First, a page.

State v. Nason

Annotate this Case

383 A.2d 35 (1978)

STATE of Maine v. Paul NASON.

Supreme Judicial Court of Maine.

March 9, 1978.

Henry N. Berry III, Dist. Atty., Peter G. Ballou, Deputy Dist. Atty. (orally), Annee Tara, Asst. Dist. Atty., Portland, for plaintiff.

Robert N. Walker, Yarmouth (orally), for defendant.


DUFRESNE, Active Retired Justice.[1]

On February 5, 1975 the defendant, Paul Nason, upon jury trial in the Superior Court in and for the County of Cumberland, was found guilty of receiving and aiding in concealing on August 15, 1974 certain stolen property pursuant to 17 M.R.S.A., § 3551.[2] His present counsel, who was not counsel at trial, has briefed and argued for our consideration a single issue on appeal, to wit:

Whether it was reversible error for the Court below to have permitted the State to introduce in evidence an inconsistent written statement of a State's witness without giving the jury any instruction respecting the limited purpose for which such evidence is admissible, i. e. for impeachment purposes only.

We deny the defendant's appeal.

One Thomas E. Colby, on August 17, 1974, gave Officer Donald C. Forbes of the Gorham Police Department a written statement which in pertinent part reads as follows:

*36 "The police showed up [at the Tarvers residence] so Paul [meaning the defendant Paul Nason] and I grabbed the guns headed down over the stairs. We heard the police talking, Paul dropped his gun at the bottom of the stairs, I went back upstairs, wiped the guns clean and hid them under the mattress. Then the police came upstairs and found them." (Emphasis supplied)

At trial Colby testified that he was the one that had taken the gun to the bottom of the stairs and that Paul Nason had nothing to do with the stolen goods. Declared a hostile witness by the Court, Colby was examined by the State in relation to the reference inconsistent statement. Although in the handwriting of the officer, Nason admitted making the statement and reading the transcription before signing it. He testified that his written assertion given to Officer Forbes to the effect that "Paul dropped his gun at the bottom of the stairs," was inaccurate and untrue.

Trial counsel not only did not object to the admission in evidence of Colby's inconsistent statement, but affirmatively stated that he had no objection. Neither did he raise any objection to the Justice's charge which did not specifically instruct the jury respecting the limited consideration to be given such impeaching evidence. In the face of such non-compliance with Rule 51, M.R.Crim.P. which mandates that a party make known to the court the action which he desires the court to take or his objection to the action of the court and his grounds therefor, and with Rule 30(b), which states that no party shall assign as error any portion of the charge or omission therefrom unless he objects thereto before the jury retires to consider its verdict, stating distinctly the matter to which he objects and the grounds of his objection, we may review the instant point of appeal only within the context of obvious error affecting the substantial rights of the accused. Rule 52(b), M.R.Crim.P. In other words, to constitute reversible error, the trial court's failure to instruct the jury respecting the limited purpose for which Colby's inconsistent statement was being admitted in evidence must be so highly prejudicial and so tainted the proceeding as virtually to deprive the defendant of a fair trial and lead to a manifest miscarriage of justice. State v. Cote, Me., 362 A.2d 174 (1976); State v. Gagne, Me., 349 A.2d 193 (1975); State v. Brown, Me., 302 A.2d 322 (1973); State v. Small, Me., 267 A.2d 912 (1970); see also State v. Sargent, Me., 361 A.2d 248 (1976).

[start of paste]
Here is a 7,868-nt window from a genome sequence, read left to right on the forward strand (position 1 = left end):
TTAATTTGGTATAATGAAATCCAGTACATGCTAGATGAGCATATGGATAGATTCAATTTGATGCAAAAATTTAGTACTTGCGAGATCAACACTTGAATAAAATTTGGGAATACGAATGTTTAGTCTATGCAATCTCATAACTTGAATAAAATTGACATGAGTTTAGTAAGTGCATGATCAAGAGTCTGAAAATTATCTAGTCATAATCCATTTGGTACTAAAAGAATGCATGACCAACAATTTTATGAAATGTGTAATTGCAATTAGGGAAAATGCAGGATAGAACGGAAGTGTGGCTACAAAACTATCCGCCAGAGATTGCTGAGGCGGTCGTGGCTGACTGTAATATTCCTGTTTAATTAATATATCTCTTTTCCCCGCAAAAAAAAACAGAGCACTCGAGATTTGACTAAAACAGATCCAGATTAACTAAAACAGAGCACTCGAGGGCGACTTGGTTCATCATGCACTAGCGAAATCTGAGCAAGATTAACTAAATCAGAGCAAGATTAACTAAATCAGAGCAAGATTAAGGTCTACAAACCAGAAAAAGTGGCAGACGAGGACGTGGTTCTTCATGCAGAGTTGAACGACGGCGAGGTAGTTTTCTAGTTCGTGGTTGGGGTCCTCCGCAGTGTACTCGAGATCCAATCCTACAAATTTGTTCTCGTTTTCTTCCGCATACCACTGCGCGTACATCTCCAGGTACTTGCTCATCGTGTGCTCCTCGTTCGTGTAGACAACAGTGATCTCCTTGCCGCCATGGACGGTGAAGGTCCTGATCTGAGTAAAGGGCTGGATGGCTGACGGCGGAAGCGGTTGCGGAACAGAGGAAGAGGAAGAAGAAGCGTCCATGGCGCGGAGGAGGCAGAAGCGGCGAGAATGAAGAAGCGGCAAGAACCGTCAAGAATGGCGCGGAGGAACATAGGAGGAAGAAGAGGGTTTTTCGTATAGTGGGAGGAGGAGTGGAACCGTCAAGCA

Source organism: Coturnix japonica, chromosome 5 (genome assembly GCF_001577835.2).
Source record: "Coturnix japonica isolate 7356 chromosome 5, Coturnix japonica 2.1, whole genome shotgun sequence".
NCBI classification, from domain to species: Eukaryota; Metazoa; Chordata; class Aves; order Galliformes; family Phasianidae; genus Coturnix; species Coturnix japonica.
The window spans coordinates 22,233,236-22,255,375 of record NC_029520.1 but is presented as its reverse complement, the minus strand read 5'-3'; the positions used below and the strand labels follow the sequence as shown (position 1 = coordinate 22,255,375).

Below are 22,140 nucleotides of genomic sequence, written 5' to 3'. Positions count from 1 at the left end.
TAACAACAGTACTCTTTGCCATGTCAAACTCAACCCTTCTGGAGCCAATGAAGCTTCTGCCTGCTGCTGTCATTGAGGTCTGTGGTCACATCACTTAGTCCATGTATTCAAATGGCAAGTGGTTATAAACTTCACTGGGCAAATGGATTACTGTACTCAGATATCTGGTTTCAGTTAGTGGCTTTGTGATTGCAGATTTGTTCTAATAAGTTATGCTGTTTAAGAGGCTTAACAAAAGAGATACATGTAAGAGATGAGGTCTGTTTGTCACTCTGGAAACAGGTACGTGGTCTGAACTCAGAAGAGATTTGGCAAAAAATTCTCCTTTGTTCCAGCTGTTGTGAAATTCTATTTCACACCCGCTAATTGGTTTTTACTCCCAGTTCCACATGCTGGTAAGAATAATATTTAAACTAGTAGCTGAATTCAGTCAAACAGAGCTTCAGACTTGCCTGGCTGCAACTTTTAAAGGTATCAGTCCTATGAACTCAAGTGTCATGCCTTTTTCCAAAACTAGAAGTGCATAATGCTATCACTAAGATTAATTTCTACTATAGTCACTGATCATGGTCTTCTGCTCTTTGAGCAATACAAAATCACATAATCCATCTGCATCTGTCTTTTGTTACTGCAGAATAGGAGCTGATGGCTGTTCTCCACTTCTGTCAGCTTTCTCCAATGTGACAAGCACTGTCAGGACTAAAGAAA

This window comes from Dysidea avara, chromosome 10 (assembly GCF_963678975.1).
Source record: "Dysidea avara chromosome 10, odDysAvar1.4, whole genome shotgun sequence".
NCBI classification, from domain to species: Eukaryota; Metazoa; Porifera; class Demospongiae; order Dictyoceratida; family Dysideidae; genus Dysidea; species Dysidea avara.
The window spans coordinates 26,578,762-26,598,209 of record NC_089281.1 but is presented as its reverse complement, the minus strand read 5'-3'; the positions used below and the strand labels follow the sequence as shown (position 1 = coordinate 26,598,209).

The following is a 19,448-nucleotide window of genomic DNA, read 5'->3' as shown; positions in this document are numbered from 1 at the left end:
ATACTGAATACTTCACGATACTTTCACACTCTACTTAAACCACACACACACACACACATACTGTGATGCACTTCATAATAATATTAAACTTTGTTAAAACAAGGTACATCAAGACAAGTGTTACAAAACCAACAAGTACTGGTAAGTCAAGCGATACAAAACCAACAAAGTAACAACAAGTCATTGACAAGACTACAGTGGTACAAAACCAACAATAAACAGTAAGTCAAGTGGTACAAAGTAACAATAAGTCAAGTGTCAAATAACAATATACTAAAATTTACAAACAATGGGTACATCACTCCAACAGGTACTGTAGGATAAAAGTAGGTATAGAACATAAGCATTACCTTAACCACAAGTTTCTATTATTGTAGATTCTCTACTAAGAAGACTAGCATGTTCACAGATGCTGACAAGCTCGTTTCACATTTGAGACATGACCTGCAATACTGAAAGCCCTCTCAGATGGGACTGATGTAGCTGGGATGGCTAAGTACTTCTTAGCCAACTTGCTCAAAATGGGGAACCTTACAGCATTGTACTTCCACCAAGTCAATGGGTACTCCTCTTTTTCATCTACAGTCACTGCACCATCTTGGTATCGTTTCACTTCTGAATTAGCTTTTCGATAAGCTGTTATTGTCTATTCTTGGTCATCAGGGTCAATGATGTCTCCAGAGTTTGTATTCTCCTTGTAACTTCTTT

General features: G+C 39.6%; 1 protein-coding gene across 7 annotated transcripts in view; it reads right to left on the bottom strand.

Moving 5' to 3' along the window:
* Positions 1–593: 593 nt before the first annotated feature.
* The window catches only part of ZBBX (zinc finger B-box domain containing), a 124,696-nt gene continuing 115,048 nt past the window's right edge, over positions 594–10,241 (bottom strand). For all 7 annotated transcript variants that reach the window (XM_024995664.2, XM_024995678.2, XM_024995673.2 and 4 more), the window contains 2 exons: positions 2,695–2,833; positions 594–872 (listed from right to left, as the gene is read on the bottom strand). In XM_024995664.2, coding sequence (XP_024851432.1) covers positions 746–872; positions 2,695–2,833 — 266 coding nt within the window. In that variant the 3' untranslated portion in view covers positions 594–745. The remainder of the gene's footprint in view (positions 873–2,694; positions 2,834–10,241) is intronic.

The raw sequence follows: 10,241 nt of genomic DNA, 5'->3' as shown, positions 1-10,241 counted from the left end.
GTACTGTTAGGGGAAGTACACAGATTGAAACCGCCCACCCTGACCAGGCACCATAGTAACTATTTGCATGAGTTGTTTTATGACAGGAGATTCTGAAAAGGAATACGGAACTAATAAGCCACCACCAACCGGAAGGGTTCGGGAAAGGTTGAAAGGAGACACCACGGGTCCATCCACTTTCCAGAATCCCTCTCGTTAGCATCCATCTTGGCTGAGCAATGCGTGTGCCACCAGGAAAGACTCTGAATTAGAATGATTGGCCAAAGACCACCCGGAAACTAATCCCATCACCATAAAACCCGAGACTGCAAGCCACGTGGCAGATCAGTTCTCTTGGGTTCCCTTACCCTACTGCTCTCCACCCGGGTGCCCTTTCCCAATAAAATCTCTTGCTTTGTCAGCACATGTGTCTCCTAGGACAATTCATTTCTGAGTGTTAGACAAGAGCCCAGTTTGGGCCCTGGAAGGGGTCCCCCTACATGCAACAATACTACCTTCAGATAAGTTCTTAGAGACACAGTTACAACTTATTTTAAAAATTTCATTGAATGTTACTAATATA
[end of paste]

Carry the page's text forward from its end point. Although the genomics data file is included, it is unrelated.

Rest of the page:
In State v. Fournier, Me., 267 A.2d 638 (1970), this Court sanctioned the right of the State to cross-examine its own witness on a finding of hostility of the witness respecting prior statements made by him in contradiction of his testimony in court. Such prior contradictory statements, under long established rule, are admissible in evidence for the purpose of impeaching the witness' credibility. State v. Blake, 25 Me. 350 (1845); State v. Pullen, Me., 266 A.2d 222, 225 (1970); State v. Pinnette, Me., 340 A.2d 17, 22 (1975); State v. Myers, Me., 345 A.2d 500, 502 (1975).

As stated in State v. Warner, Me., 237 A.2d 150, at 169 (1967):

"It is a well recognized exception to the hearsay rule that when a witness has testified to material facts, any acts or declarations of his, appearing inconsistent, are competent impeachment," citing State v. Hume, 146 Me. 129, 142, 78 A.2d 496 (1951); State v. Mosley, 133 Me. 168, 175 A. 307 (1934).

The same rule is recognized where the inconsistent unsworn statements are in written form. Robinson v. Heard, 15 Me. 296, 303 (1839); State v. Robbins, Me., 318 A.2d 51, 60 (1974).